1 Department of the History of Ideas, Faculty of Humanities, Aarhus University, Aarhus University2 School of Culture and Society - History of Ideas, subject, School of Culture and Society, Arts, Aarhus University3 School of Culture and Society - History of Ideas, subject, School of Culture and Society, Arts, Aarhus University
In 1882, the British occupied Egypt. A decade later British Egyptologists successfully spearheaded an international campaign against a scheme to dam the Nile at Aswan—a project that would result in the flooding of the Island and Temples of Philae. The article analyses the campaign to preserve Philae as it unfolded at the Foreign Office in Downing Street, in Egyptologists circles in Britain, among British administrators in Cairo, and in public spheres in late-Victorian London. Introducing the terms muscular modernization and paternalistic preservation the article analyses the tensions that the Philae controversy revealed in British imperial ideologies in relation to questions of modernity and tradition. Drawing on a uniquely well-preserved archival record the article demonstrates how the protection of what we now call global heritage was negotiated before the birth of UNESCO.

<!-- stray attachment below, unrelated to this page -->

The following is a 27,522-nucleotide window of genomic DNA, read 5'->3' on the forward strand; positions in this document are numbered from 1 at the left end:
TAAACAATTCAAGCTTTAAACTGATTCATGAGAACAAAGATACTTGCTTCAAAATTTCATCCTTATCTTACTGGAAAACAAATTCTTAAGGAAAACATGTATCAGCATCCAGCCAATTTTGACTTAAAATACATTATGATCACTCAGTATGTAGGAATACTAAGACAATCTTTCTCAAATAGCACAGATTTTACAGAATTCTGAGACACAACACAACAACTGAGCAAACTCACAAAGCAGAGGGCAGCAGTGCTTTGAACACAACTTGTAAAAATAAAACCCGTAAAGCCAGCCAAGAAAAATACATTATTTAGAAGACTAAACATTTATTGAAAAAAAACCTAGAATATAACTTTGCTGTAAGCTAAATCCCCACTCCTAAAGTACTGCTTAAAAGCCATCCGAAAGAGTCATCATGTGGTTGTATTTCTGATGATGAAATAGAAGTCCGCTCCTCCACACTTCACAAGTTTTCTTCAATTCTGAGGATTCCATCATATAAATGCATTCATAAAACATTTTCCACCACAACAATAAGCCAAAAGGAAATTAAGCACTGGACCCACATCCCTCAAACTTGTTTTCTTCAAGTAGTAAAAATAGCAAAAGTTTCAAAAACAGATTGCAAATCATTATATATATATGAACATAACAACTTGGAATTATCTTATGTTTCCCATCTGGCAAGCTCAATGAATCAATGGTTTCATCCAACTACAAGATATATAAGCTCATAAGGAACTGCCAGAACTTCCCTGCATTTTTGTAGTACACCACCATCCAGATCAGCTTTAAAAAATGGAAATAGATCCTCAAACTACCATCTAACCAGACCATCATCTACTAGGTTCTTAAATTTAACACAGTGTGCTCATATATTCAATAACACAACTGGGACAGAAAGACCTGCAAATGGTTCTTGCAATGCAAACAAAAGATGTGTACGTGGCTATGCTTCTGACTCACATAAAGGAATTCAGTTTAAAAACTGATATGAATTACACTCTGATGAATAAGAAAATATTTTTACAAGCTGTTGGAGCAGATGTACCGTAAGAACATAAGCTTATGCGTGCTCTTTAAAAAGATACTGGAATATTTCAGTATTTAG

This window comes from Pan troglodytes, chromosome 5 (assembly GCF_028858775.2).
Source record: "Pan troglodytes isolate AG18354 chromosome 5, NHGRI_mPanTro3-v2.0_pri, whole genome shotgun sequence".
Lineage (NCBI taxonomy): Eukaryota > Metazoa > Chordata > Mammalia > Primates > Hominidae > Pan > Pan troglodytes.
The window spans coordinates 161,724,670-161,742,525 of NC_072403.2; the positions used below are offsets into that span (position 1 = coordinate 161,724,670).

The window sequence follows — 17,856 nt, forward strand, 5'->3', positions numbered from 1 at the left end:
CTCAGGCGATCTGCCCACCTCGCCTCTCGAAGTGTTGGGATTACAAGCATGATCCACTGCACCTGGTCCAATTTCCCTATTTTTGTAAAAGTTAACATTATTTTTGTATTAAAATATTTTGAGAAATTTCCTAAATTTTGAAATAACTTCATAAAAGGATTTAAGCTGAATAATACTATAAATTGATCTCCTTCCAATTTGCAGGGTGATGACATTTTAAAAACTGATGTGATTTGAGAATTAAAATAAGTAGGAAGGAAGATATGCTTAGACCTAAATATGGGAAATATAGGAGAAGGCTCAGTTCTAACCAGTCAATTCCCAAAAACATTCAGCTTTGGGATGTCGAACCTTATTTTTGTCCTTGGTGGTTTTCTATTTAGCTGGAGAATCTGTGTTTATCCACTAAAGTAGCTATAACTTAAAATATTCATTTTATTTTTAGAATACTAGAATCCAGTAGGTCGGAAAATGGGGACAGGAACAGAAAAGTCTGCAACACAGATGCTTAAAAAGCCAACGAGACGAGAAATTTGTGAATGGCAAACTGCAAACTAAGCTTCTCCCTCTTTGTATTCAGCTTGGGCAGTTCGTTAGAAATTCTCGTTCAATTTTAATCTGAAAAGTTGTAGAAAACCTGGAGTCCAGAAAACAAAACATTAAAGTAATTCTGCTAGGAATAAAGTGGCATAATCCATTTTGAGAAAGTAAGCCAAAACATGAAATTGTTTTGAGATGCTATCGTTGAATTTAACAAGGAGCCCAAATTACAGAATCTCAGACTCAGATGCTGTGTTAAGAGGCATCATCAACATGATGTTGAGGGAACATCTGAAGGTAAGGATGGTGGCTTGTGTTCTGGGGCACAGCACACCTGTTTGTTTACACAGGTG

History and Anthropology, 2011, Vol 22, Issue 2, p. 203-220